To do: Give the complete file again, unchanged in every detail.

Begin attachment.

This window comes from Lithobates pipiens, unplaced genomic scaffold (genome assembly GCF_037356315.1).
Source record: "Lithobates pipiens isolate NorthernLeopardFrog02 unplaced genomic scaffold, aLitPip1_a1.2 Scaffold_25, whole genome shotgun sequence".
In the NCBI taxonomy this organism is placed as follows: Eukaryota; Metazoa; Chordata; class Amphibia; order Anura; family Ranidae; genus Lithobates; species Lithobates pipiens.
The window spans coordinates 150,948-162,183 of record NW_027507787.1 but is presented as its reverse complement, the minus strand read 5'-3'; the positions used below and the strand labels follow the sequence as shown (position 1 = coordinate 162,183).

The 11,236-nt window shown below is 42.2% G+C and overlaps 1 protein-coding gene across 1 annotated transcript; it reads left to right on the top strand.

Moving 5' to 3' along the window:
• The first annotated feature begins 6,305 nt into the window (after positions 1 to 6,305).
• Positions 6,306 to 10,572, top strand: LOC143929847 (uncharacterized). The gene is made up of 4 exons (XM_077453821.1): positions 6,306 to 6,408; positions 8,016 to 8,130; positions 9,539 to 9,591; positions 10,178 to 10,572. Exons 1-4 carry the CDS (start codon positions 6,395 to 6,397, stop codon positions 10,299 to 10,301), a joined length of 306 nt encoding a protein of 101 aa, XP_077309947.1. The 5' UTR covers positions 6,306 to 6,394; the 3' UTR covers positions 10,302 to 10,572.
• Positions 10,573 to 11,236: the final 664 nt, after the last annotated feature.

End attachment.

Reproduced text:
This window comes from Lithobates pipiens, unplaced genomic scaffold (genome assembly GCF_037356315.1).
Source record: "Lithobates pipiens isolate NorthernLeopardFrog02 unplaced genomic scaffold, aLitPip1_a1.2 Scaffold_25, whole genome shotgun sequence".
In the NCBI taxonomy this organism is placed as follows: Eukaryota; Metazoa; Chordata; class Amphibia; order Anura; family Ranidae; genus Lithobates; species Lithobates pipiens.
The window spans coordinates 150,948-162,183 of record NW_027507787.1 but is presented as its reverse complement, the minus strand read 5'-3'; the positions used below and the strand labels follow the sequence as shown (position 1 = coordinate 162,183).

The 11,236-nt window shown below is 42.2% G+C and overlaps 1 protein-coding gene across 1 annotated transcript; it reads left to right on the top strand.

Moving 5' to 3' along the window:
• The first annotated feature begins 6,305 nt into the window (after positions 1 to 6,305).
• Positions 6,306 to 10,572, top strand: LOC143929847 (uncharacterized). The gene is made up of 4 exons (XM_077453821.1): positions 6,306 to 6,408; positions 8,016 to 8,130; positions 9,539 to 9,591; positions 10,178 to 10,572. Exons 1-4 carry the CDS (start codon positions 6,395 to 6,397, stop codon positions 10,299 to 10,301), a joined length of 306 nt encoding a protein of 101 aa, XP_077309947.1. The 5' UTR covers positions 6,306 to 6,394; the 3' UTR covers positions 10,302 to 10,572.
• Positions 10,573 to 11,236: the final 664 nt, after the last annotated feature.